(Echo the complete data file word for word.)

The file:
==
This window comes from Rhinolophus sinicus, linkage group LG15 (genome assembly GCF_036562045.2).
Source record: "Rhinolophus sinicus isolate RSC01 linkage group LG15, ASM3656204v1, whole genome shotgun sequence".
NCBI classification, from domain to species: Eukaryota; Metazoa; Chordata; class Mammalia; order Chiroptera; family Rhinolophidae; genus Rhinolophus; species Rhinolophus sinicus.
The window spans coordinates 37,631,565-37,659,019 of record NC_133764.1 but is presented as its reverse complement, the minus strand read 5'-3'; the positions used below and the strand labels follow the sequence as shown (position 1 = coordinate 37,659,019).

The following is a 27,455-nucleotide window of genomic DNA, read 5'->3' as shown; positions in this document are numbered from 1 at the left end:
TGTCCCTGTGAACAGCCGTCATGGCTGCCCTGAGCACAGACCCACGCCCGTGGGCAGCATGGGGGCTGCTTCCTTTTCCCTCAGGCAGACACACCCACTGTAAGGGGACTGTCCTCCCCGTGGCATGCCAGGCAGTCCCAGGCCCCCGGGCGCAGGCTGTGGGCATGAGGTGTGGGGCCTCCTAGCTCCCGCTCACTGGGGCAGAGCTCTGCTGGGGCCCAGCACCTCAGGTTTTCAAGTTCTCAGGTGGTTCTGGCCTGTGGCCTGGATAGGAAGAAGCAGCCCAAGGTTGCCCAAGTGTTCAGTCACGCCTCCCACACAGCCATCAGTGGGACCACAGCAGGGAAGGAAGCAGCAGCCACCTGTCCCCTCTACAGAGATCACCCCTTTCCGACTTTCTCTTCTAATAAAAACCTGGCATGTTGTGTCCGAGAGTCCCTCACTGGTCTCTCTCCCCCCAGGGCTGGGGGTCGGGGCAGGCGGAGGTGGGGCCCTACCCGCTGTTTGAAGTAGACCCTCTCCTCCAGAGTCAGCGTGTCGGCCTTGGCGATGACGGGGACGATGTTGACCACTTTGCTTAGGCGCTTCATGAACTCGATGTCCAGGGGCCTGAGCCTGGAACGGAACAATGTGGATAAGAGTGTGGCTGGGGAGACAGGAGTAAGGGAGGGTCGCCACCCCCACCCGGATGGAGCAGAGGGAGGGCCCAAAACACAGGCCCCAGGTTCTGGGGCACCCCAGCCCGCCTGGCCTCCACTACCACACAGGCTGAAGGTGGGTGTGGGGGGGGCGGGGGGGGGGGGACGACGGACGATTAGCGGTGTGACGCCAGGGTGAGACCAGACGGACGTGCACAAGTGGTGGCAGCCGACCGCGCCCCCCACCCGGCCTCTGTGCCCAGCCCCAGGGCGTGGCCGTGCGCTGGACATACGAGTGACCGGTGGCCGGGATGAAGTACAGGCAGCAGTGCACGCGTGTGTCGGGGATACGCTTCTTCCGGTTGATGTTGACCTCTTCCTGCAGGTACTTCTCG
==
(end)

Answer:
This window comes from Rhinolophus sinicus, linkage group LG15 (genome assembly GCF_036562045.2).
Source record: "Rhinolophus sinicus isolate RSC01 linkage group LG15, ASM3656204v1, whole genome shotgun sequence".
NCBI classification, from domain to species: Eukaryota; Metazoa; Chordata; class Mammalia; order Chiroptera; family Rhinolophidae; genus Rhinolophus; species Rhinolophus sinicus.
The window spans coordinates 37,631,565-37,659,019 of record NC_133764.1 but is presented as its reverse complement, the minus strand read 5'-3'; the positions used below and the strand labels follow the sequence as shown (position 1 = coordinate 37,659,019).

The following is a 27,455-nucleotide window of genomic DNA, read 5'->3' as shown; positions in this document are numbered from 1 at the left end:
TGTCCCTGTGAACAGCCGTCATGGCTGCCCTGAGCACAGACCCACGCCCGTGGGCAGCATGGGGGCTGCTTCCTTTTCCCTCAGGCAGACACACCCACTGTAAGGGGACTGTCCTCCCCGTGGCATGCCAGGCAGTCCCAGGCCCCCGGGCGCAGGCTGTGGGCATGAGGTGTGGGGCCTCCTAGCTCCCGCTCACTGGGGCAGAGCTCTGCTGGGGCCCAGCACCTCAGGTTTTCAAGTTCTCAGGTGGTTCTGGCCTGTGGCCTGGATAGGAAGAAGCAGCCCAAGGTTGCCCAAGTGTTCAGTCACGCCTCCCACACAGCCATCAGTGGGACCACAGCAGGGAAGGAAGCAGCAGCCACCTGTCCCCTCTACAGAGATCACCCCTTTCCGACTTTCTCTTCTAATAAAAACCTGGCATGTTGTGTCCGAGAGTCCCTCACTGGTCTCTCTCCCCCCAGGGCTGGGGGTCGGGGCAGGCGGAGGTGGGGCCCTACCCGCTGTTTGAAGTAGACCCTCTCCTCCAGAGTCAGCGTGTCGGCCTTGGCGATGACGGGGACGATGTTGACCACTTTGCTTAGGCGCTTCATGAACTCGATGTCCAGGGGCCTGAGCCTGGAACGGAACAATGTGGATAAGAGTGTGGCTGGGGAGACAGGAGTAAGGGAGGGTCGCCACCCCCACCCGGATGGAGCAGAGGGAGGGCCCAAAACACAGGCCCCAGGTTCTGGGGCACCCCAGCCCGCCTGGCCTCCACTACCACACAGGCTGAAGGTGGGTGTGGGGGGGGCGGGGGGGGGGGGACGACGGACGATTAGCGGTGTGACGCCAGGGTGAGACCAGACGGACGTGCACAAGTGGTGGCAGCCGACCGCGCCCCCCACCCGGCCTCTGTGCCCAGCCCCAGGGCGTGGCCGTGCGCTGGACATACGAGTGACCGGTGGCCGGGATGAAGTACAGGCAGCAGTGCACGCGTGTGTCGGGGATACGCTTCTTCCGGTTGATGTTGACCTCTTCCTGCAGGTACTTCTCG